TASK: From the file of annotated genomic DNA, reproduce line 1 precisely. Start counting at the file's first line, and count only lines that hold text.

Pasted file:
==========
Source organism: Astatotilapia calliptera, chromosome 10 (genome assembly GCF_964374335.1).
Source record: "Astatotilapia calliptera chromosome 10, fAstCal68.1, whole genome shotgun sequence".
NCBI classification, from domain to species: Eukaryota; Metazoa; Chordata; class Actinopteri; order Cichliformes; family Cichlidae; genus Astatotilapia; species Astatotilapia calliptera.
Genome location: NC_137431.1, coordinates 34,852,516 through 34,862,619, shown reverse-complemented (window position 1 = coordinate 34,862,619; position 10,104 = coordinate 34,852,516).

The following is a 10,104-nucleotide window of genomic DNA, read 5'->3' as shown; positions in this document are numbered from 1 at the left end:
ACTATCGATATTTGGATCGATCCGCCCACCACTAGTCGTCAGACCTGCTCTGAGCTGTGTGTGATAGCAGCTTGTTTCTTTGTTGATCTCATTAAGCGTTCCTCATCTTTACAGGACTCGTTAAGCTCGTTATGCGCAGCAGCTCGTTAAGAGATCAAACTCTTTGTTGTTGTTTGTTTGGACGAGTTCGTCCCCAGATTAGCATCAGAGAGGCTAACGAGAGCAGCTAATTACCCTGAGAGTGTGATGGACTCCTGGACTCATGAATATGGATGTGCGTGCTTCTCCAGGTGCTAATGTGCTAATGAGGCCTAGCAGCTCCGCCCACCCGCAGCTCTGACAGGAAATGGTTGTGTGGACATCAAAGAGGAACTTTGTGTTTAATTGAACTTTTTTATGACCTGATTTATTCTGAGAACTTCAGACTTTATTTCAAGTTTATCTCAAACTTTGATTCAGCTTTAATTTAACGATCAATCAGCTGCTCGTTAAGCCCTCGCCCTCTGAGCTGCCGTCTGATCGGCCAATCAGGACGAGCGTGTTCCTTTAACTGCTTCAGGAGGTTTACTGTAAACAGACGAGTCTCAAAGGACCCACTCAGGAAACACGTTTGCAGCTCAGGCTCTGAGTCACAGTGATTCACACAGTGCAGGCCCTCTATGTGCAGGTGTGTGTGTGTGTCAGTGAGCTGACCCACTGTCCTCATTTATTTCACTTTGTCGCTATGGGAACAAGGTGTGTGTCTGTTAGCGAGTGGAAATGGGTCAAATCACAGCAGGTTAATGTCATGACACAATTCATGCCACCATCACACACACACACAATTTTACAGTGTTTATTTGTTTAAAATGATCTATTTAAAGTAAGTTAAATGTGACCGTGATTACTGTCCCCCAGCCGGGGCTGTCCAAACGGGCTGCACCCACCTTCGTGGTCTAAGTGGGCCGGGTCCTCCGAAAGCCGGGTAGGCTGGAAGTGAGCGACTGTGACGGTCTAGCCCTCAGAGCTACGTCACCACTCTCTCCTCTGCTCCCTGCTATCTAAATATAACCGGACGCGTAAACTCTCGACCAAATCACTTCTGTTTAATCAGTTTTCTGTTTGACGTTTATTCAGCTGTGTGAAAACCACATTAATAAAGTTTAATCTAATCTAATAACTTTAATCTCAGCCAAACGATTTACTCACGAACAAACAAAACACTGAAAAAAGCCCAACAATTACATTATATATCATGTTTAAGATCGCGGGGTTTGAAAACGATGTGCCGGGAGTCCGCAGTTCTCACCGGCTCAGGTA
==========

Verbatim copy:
Source organism: Astatotilapia calliptera, chromosome 10 (genome assembly GCF_964374335.1).